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Rationing for medicines by health care providers in Indonesia National Health Insurance System at hospital setting: a qualitative study

Rationing for medicines by health care providers in Indonesia National Health Insurance System at hospital setting: a qualitative study

Journal of Pharmaceutical Policy and Practice 12: 7

Universal Health Coverage (UHC) in Indonesia is planned to be fully implemented in 2019 through the National Health Insurance (NHI) launched in January 2014. However, limited financial resources cause health care providers (HCPs) to perform rationing in providing medicine services. The purpose of this study was to analyze rationing strategies performed by HCPs for potentially beneficial essential medicines due to financial constraints and other reasons in the Indonesian NHI Plan and evaluate its fairness. A qualitative study was conducted to find out the rationing performed by 24 HCPs in NHI medicine services at hospital setting. Research methods included semi-structured interviews with eight physicians, eight pharmacists and eight nurses, and observations of prescriptions undergoing dispensing process. Respondents were purposively selected, and interview results were analyzed thematically. The strategies for rationing were categorized using the matrix developed by Maybin and Klein (denial, selection, delay, deterrence, deflection, and dilution), while contradictions in fairness were evaluated using the four conditions of accountability for reasonableness (relevance, publicity, appeals, and enforcement). The results showed that the most frequent rationing performed by physicians was dilution (to replace medicines with others which were perceived by physicians as less effective or less safe), denial (not to provide medicines not listed in the National Formulary and/or expensive medicine), and deterrence (to encourage patients to pay for medicine). Among pharmacists, the most frequently rationing performed was dilution (to reduce the amount of medicines), denial, and deterrence as performed by physicians. Almost no rationing strategy was performed by nurses. No formal procedure was available to guide the rationing. The rationale for rationing strategies, especially for non-clinical reasons, was often not communicated to patients, and there were few opportunities for patients to appeal the rationing strategies applied to them. There was no difference between the government and private hospitals in the rationing strategies adopted. Although rationing strategies were facilitating the implementation of National Formulary, they potentially raise problems related to the principles of medical ethics and distort a national health system's ability to progress towards UHC. If performed in the more standardized decision-making process, rationing would be of great benefits to patients and the system. Guidance for more explicit, fair and transparent of rationing should be developed at the hospital level.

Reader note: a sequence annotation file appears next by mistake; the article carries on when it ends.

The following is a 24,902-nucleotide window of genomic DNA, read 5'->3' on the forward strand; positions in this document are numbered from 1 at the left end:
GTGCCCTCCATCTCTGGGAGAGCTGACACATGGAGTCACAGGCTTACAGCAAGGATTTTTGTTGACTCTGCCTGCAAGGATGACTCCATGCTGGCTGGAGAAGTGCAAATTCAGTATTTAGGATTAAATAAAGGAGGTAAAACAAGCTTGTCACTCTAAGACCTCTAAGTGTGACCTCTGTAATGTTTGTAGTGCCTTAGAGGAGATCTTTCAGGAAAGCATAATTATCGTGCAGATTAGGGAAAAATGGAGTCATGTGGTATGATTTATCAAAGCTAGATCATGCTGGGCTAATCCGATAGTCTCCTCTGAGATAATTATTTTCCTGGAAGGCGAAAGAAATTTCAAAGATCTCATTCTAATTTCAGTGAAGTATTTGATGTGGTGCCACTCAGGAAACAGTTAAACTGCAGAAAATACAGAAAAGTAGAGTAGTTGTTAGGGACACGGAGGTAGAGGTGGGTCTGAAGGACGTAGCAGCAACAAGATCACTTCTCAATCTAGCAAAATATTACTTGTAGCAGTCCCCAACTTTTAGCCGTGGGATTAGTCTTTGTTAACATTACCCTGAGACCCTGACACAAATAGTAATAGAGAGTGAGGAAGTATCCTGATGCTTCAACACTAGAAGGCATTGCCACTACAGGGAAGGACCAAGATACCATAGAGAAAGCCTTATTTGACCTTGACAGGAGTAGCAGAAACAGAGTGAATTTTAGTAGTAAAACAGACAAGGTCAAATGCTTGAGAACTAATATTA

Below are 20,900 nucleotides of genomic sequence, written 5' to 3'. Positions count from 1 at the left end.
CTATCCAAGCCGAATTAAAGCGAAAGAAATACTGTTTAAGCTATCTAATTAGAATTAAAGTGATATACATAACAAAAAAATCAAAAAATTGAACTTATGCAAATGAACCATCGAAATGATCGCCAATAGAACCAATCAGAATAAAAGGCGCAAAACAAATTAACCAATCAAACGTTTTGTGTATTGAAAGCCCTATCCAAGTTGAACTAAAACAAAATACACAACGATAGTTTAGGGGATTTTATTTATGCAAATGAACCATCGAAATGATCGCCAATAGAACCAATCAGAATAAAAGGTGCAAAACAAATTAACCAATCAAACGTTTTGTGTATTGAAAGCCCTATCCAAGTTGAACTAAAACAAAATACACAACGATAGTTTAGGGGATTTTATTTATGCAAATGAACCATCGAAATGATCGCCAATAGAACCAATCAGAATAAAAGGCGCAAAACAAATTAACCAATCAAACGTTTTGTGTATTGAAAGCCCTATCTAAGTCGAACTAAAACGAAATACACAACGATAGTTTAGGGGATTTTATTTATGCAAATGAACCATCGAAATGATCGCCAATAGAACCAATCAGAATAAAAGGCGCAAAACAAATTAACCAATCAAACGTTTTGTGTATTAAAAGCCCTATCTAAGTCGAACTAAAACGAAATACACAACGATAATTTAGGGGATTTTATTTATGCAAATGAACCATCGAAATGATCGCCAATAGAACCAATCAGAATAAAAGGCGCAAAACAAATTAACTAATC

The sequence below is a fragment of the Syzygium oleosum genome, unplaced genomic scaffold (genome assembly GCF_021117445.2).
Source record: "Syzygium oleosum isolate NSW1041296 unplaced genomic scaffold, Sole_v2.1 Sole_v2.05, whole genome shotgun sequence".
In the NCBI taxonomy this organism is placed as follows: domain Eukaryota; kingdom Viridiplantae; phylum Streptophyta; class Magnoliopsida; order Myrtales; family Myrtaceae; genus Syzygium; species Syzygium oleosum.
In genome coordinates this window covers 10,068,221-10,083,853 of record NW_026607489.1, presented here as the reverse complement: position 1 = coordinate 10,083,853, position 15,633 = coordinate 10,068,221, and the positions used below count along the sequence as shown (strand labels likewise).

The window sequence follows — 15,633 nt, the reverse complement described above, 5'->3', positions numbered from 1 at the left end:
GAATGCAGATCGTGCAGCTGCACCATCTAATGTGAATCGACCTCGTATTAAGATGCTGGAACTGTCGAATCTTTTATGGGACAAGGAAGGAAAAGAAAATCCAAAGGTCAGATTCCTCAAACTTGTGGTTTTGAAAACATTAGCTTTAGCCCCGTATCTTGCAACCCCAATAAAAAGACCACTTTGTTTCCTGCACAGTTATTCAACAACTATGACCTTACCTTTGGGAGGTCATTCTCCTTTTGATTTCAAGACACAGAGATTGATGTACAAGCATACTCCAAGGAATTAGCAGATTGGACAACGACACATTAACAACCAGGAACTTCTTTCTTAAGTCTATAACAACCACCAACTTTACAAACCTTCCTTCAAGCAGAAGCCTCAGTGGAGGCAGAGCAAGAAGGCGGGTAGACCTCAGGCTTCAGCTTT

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Accession: 066776754

Download citation: RISBibTeXText

PMID: 31080624

DOI: 10.1186/s40545-019-0170-5

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